by Amy Lowell
The inkstand is full of ink, and the paper lies white and unspotted,
in the round of light thrown by a candle. Puffs of darkness sweep into
the corners, and keep rolling through the room behind his chair. The air
is silver and pearl, for the night is liquid with moonlight.
See how the roof glitters, like ice!
Over there, a slice of yellow cuts into the silver-blue, and beside it stand
two geraniums, purple because the light is silver-blue, to-night.
See! She is coming, the young woman with the bright hair.
She swings a basket as she walks, which she places on the sill,
between the geranium stalks. He laughs, and crumples his paper
as he leans forward to look. 'The Basket Filled with Moonlight',
what a title for a book!
The bellying clouds swing over the housetops.
He has forgotten the woman in the room with the geraniums. He is beating
his brain, and in his eardrums hammers his heavy pulse. She sits
on the window-sill, with the basket in her lap. And tap! She cracks a nut.
And tap! Another. Tap! Tap! Tap! The shells ricochet upon the roof,
and get into the gutters, and bounce over the edge and disappear.
'It is very queer,' thinks Peter, 'the basket was empty, I'm sure.
How could nuts appear from the atmosphere?'
The silver-blue moonlight makes the geraniums purple, and the roof glitters
Five o'clock. The geraniums are very gay in their crimson array.
The bellying clouds swing over the housetops, and over the roofs goes Peter
to pay his morning's work with a holiday.
'Annette, it is I. Have you finished? Can I come?'
Peter jumps through the window.
'Dear, are you alone?'
'Look, Peter, the dome of the tabernacle is done. This gold thread
is so very high, I am glad it is morning, a starry sky would have
seen me bankrupt. Sit down, now tell me, is your story going well?'
The golden dome glittered in the orange of the setting sun. On the walls,
at intervals, hung altar-cloths and chasubles, and copes, and stoles,
and coffin palls. All stiff with rich embroidery, and stitched with
so much artistry, they seemed like spun and woven gems, or flower-buds
new-opened on their stems.
Annette looked at the geraniums, very red against the blue sky.
'No matter how I try, I cannot find any thread of such a red.
My bleeding hearts drip stuff muddy in comparison. Heigh-ho! See my little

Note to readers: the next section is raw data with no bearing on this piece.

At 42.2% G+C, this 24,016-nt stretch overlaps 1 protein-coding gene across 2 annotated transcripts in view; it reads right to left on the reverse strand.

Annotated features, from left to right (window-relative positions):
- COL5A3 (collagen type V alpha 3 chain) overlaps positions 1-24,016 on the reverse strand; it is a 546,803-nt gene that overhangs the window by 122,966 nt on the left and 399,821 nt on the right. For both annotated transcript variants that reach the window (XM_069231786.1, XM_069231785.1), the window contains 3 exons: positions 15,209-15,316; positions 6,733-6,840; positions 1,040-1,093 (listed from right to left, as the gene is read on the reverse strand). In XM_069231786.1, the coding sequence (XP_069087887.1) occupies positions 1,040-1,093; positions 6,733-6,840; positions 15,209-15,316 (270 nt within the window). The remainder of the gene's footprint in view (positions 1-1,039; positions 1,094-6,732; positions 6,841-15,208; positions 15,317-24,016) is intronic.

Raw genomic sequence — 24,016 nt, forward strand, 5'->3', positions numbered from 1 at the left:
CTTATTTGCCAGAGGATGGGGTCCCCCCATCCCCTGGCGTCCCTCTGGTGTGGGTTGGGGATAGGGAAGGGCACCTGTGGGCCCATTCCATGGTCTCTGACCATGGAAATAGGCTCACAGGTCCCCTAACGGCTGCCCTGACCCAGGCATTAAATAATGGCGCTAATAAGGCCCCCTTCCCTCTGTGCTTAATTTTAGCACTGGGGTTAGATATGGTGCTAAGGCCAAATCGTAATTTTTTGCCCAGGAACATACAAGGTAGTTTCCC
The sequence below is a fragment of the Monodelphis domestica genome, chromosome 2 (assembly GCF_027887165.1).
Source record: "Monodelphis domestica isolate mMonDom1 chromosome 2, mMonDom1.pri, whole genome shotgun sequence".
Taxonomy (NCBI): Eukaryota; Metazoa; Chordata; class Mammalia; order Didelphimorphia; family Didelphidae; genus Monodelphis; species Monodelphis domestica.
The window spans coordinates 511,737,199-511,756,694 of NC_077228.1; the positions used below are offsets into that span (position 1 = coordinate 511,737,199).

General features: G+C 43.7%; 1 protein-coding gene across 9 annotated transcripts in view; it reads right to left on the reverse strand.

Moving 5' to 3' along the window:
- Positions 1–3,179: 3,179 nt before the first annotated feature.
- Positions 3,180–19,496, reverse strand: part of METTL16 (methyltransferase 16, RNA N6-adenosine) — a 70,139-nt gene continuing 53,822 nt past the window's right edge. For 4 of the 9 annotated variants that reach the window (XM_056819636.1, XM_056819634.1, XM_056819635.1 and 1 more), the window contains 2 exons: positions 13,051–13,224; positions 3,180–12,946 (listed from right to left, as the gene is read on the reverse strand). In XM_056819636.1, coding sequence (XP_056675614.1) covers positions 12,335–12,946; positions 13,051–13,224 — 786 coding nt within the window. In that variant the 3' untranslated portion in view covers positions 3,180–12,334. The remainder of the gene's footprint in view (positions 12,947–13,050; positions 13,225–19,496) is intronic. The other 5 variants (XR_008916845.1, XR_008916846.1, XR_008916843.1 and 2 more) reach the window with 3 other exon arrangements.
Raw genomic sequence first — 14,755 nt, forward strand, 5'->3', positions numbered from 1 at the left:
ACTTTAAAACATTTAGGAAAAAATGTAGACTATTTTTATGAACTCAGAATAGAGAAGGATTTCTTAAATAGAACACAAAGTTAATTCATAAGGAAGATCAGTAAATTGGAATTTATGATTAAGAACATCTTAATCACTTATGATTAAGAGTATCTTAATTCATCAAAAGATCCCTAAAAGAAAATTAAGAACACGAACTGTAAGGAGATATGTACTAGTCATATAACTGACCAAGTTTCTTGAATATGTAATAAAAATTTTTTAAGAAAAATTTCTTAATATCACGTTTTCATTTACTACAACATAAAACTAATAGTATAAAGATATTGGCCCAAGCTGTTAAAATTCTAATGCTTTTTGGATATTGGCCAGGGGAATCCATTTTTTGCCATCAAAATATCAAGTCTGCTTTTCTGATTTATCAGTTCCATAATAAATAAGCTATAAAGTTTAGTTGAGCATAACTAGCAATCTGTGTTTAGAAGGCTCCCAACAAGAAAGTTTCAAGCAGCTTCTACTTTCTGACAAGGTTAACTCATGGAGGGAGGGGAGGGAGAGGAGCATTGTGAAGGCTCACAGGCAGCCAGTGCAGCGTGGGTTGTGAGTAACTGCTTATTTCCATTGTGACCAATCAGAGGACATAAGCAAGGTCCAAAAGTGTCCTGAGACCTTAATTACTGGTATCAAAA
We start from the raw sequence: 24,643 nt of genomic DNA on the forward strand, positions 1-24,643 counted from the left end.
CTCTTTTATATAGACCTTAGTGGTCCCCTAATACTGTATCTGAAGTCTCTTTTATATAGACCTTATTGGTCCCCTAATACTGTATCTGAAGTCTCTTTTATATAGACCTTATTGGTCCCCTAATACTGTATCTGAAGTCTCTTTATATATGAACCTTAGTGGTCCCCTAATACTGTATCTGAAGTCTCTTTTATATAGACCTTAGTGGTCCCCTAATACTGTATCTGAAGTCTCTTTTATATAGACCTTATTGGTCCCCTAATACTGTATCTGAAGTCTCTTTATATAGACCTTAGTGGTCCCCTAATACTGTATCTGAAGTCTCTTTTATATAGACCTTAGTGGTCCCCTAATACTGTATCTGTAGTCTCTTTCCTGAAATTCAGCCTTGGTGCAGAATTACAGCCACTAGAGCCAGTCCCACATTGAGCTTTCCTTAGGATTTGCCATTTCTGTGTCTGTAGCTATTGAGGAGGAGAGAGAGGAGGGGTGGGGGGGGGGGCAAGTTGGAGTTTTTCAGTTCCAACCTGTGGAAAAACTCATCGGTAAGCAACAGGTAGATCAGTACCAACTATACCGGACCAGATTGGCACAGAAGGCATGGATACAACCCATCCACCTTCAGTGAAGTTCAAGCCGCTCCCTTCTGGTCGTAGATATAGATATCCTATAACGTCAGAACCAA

pecking dove? I'm in love with my own temple. Only that halo's wrong.
The colour's too strong, or not strong enough. I don't know. My eyes
are tired. Oh, Peter, don't be so rough; it is valuable. I won't do
any more. I promise. You tyrannise, Dear, that's enough. Now sit down
and amuse me while I rest.'
The shadows of the geraniums creep over the floor, and begin to climb
the opposite wall.
Peter watches her, fluid with fatigue, floating, and drifting,
and undulant in the orange glow. His senses flow towards her,
where she lies supine and dreaming. Seeming drowned in a golden halo.
The pungent smell of the geraniums is hard to bear.
He pushes against her knees, and brushes his lips across her languid hands.
His lips are hot and speechless. He woos her, quivering, and the room
is filled with shadows, for the sun has set. But she only understands
the ways of a needle through delicate stuffs, and the shock of one colour
on another. She does not see that this is the same, and querulously murmurs
'Peter, I don't want it. I am tired.'
And he, the undesired, burns and is consumed.
There is a crescent moon on the rim of the sky.
'Go home, now, Peter. To-night is full moon. I must be alone.'
'How soon the moon is full again! Annette, let me stay. Indeed, Dear Love,
I shall not go away. My God, but you keep me starved! You write
`No Entrance Here', over all the doors. Is it not strange, my Dear,
that loving, yet you deny me entrance everywhere. Would marriage
strike you blind, or, hating bonds as you do, why should I be denied
the rights of loving if I leave you free? You want the whole of me,
you pick my brains to rest you, but you give me not one heart-beat.
Oh, forgive me, Sweet! I suffer in my loving, and you know it. I cannot
feed my life on being a poet. Let me stay.'
'As you please, poor Peter, but it will hurt me if you do. It will
crush your heart and squeeze the love out.'
He answered gruffly, 'I know what I'm about.'
'Only remember one thing from to-night. My work is taxing and I must
have sight! I MUST!'
The clear moon looks in between the geraniums. On the wall,
the shadow of the man is divided from the shadow of the woman
by a silver thread.
They are eyes, hundreds of eyes, round like marbles! Unwinking, for there
are no lids. Blue, black, gray, and hazel, and the irises are cased
in the whites, and they glitter and spark under the moon. The basket
is heaped with human eyes. She cracks off the whites and throws them away.
They ricochet upon the roof, and get into the gutters, and bounce
over the edge and disappear. But she is here, quietly sitting
on the window-sill, eating human eyes.
The silver-blue moonlight makes the geraniums purple, and the roof shines
How hot the sheets are! His skin is tormented with pricks,
and over him sticks, and never moves, an eye. It lights the sky with blood,
and drips blood. And the drops sizzle on his bare skin, and he smells them
burning in, and branding his body with the name 'Annette'.
The blood-red sky is outside his window now. Is it blood or fire?
Merciful God! Fire! And his heart wrenches and pounds 'Annette!'
The lead of the roof is scorching, he ricochets, gets to the edge,
bounces over and disappears.
The bellying clouds are red as they swing over the housetops.
The air is of silver and pearl, for the night is liquid with moonlight.
How the ruin glistens, like a palace of ice! Only two black holes swallow
the brilliance of the moon. Deflowered windows, sockets without sight.
A man stands before the house. He sees the silver-blue moonlight,
and set in it, over his head, staring and flickering, eyes of geranium red.